The novel disease caused by the SARS-CoV-2 virus (COVID-19) is both a shock to our health and our wealth, with more than 110,000 dead in the U.S., the sharpest reduction in economic activity since the Great Depression, and (thus far) $3 trillion in federal fiscal relief. These massive costs imply that there are enormous social returns to therapeutic development that would either prevent, or treat, COVID infections effectively.
Much of the attention of U.S. policy makers has been focused on scaling up manufacturing capacity for COVID-19 vaccines. There has been less policy attention paid to the development of therapeutics. For novel therapeutics, patent protection allows for innovators to charge monopoly prices far exceeding the costs of new drug discovery, development, and manufacturing, making these markets attractive for private company investment. But the private sector has little incentive to pursue another important avenue: drugs that have already been approved to treat another disease might be repurposed to prevent or treat COVID-19.
Repurposed drugs have been successfully developed to treat a wide range of diseases, including rare genetic disorders, cancer, and infections. They can be brought to market quicker and more cheaply than new drugs, because their safety is already established and manufacturing processes are well understood. In comparison to vaccines, repurposed drugs have the advantage of having low liability risk, and they are easily accepted into routine clinical practice. Scientists have already identified over 100 candidates for repurposing drugs that might be used alone or in combination to prevent or treat COVID-19.
However, in many cases repurposed drugs do not appeal to private sector innovators and financiers in the same fashion as new therapeutics, because they often lack the opportunity for the innovator to patent the intellectual property developed thereby limiting profits. Incorporating drug repurposing into the U.S. government’s COVID-19 response would remedy this market failure.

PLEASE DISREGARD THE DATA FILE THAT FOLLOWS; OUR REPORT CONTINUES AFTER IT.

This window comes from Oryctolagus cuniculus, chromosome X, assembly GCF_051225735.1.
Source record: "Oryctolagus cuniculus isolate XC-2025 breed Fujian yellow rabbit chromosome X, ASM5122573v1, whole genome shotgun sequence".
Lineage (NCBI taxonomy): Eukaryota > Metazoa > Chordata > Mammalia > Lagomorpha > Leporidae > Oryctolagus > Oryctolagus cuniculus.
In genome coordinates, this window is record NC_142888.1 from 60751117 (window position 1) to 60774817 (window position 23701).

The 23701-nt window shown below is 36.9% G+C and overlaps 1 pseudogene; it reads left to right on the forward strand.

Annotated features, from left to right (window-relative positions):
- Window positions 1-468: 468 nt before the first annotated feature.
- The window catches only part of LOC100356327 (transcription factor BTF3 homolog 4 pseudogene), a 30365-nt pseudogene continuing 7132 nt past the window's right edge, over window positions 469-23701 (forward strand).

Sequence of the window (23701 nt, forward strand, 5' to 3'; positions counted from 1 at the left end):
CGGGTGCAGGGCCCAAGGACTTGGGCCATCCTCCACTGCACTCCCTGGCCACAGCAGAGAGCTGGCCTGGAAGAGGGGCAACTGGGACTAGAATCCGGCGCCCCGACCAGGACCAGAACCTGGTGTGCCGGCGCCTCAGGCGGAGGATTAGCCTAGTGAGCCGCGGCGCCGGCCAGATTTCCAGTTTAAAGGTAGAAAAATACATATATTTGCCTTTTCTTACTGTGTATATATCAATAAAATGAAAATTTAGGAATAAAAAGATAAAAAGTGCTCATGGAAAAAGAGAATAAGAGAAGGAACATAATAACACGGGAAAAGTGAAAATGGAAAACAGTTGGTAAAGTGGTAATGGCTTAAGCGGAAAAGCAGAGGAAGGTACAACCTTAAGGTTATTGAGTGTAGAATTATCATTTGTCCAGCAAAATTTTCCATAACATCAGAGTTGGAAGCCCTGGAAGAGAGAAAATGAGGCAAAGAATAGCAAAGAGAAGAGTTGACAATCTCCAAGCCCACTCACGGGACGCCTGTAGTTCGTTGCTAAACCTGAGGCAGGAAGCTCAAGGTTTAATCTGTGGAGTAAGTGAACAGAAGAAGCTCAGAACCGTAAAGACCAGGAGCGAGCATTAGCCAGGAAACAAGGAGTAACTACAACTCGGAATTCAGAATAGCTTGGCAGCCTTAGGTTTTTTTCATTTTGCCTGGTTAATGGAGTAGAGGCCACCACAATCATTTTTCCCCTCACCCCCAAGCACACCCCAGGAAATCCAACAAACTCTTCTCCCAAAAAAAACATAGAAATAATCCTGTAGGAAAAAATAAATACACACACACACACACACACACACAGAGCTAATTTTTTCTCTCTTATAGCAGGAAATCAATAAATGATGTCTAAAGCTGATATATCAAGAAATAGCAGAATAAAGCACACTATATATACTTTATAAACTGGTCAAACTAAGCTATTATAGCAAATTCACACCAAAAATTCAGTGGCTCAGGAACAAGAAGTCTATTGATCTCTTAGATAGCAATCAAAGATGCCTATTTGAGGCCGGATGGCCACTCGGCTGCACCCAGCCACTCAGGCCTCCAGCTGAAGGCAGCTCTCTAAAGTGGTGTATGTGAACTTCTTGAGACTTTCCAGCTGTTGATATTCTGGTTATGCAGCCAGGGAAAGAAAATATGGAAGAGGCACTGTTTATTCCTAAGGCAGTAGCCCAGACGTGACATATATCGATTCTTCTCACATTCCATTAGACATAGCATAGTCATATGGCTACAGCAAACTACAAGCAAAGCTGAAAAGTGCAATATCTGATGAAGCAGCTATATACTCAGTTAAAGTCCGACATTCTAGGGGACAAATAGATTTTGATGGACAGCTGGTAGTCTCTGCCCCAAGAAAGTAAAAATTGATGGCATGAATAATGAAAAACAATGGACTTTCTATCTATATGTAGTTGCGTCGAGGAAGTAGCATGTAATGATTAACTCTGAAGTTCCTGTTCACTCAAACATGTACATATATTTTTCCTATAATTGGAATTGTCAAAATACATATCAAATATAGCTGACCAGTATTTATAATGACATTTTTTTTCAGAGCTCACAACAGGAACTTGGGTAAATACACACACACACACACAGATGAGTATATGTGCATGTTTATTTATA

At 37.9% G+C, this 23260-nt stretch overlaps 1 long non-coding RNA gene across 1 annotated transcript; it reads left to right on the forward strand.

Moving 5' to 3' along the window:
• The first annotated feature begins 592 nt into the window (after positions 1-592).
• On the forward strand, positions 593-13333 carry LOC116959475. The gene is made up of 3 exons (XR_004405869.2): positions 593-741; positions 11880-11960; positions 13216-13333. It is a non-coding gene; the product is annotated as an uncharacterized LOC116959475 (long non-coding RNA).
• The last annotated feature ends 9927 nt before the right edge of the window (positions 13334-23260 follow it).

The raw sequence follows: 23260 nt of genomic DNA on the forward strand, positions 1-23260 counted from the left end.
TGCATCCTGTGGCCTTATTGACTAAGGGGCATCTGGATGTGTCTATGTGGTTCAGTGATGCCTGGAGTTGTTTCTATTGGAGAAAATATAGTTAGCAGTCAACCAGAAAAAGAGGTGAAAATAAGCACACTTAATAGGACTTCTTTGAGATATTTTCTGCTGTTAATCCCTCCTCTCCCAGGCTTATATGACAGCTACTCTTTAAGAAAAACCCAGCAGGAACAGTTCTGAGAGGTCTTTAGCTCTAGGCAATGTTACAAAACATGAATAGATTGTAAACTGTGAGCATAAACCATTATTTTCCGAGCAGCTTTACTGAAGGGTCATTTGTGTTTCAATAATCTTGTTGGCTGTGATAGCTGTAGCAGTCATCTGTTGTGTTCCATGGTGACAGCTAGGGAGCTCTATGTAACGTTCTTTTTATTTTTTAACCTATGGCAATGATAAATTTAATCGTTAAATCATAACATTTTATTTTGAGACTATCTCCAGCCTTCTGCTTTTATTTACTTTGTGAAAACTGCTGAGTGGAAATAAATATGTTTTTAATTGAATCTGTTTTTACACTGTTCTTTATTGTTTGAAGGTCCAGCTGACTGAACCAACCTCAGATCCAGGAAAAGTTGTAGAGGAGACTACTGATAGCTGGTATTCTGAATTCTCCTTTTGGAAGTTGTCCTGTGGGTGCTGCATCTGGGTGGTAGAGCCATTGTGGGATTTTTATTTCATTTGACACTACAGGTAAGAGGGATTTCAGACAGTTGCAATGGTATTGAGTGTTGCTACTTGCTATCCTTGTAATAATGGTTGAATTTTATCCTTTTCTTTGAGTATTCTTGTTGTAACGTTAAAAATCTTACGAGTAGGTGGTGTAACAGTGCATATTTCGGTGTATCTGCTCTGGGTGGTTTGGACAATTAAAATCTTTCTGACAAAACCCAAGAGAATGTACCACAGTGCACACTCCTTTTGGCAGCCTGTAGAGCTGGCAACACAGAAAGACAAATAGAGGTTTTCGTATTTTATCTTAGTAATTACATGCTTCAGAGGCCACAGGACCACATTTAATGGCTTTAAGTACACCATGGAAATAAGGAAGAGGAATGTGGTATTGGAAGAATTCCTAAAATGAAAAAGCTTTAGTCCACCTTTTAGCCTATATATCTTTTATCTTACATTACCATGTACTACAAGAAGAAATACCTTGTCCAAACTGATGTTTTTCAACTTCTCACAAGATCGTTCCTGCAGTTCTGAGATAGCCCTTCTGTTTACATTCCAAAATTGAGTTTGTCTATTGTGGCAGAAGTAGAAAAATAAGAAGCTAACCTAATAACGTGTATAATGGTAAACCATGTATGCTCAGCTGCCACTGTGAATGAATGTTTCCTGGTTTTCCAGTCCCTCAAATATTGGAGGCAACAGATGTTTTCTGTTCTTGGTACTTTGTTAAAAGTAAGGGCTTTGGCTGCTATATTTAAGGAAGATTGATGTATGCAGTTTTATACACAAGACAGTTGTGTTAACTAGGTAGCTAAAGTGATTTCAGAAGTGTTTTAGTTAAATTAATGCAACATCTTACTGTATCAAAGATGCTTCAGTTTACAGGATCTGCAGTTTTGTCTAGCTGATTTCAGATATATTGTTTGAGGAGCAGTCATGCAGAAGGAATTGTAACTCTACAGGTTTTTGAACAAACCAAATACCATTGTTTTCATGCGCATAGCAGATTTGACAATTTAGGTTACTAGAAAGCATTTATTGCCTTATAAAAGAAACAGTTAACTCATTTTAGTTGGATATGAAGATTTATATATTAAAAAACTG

Developing any drug to treat COVID-19 faces another challenge: identifying enough patients to successfully enroll and complete the requisite clinical trial to establish the drug’s safety and effectiveness. Reports are already emerging of shortages in the number of new patients eligible for tests of drugs aimed at treating COVID-19. This is in part because so much attention has been placed on hydroxychloroquine – despite very limited evidence supporting its’ effectiveness in treating COVID-19. These trials have limited coordination among them, using up the limited pool of available patients and therefore limiting our ability to thoughtfully investigate a broader portfolio of promising candidate.
We propose a three-part plan for U.S. leadership. The objective of this plan is to advance a low cost, high impact response to fighting COVID-19 and future pandemics. The plan is built on current public agency infrastructure, employs public-private partnerships with established academic laboratories, clinical development networks, and drug manufacturers, and will pay prizes to innovators that successfully bring repurposed drugs to market. Public agencies will fund studies aimed at identifying promising drug repurposing targets and coordinate clinical trials of promising candidates alone and in combination with new therapeutics. Government will also contract for the manufacturing of promising candidates, paying costs plus a premium to ensure sufficient capacity for the exploration of new uses without undercutting the adequacy of supply for existing uses. We estimate the total cost per therapeutic successfully developed and produced from this effort would amount to on average $200M.